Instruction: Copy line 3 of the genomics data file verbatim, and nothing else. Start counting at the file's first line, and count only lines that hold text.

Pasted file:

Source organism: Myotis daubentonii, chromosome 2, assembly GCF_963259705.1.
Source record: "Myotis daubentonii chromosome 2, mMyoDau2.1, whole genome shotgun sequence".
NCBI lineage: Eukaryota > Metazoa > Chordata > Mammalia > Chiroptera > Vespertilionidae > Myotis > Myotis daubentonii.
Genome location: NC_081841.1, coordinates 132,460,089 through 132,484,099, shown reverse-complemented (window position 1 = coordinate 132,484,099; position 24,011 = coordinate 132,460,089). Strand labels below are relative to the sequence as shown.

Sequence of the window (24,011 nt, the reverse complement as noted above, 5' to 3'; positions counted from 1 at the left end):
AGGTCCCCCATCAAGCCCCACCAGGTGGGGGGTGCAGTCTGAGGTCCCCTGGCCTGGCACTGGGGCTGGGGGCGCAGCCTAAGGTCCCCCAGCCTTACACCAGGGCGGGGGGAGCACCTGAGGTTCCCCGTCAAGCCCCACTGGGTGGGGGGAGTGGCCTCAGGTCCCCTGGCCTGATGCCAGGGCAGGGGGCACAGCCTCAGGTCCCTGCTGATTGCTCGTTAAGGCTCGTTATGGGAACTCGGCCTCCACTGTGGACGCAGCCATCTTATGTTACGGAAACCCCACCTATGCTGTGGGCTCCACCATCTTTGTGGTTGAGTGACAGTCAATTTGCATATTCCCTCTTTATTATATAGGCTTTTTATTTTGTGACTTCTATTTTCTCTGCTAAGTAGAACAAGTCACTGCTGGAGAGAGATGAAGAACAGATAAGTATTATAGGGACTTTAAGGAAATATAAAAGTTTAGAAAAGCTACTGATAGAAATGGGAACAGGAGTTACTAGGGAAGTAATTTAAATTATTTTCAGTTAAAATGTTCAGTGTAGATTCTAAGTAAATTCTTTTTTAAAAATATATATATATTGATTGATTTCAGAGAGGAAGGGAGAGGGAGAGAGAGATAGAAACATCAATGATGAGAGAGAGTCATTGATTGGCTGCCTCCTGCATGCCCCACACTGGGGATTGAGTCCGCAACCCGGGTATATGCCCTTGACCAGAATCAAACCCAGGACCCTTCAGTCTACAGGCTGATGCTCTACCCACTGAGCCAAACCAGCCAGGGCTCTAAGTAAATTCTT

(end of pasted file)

NCBI lineage: Eukaryota > Metazoa > Chordata > Mammalia > Chiroptera > Vespertilionidae > Myotis > Myotis daubentonii.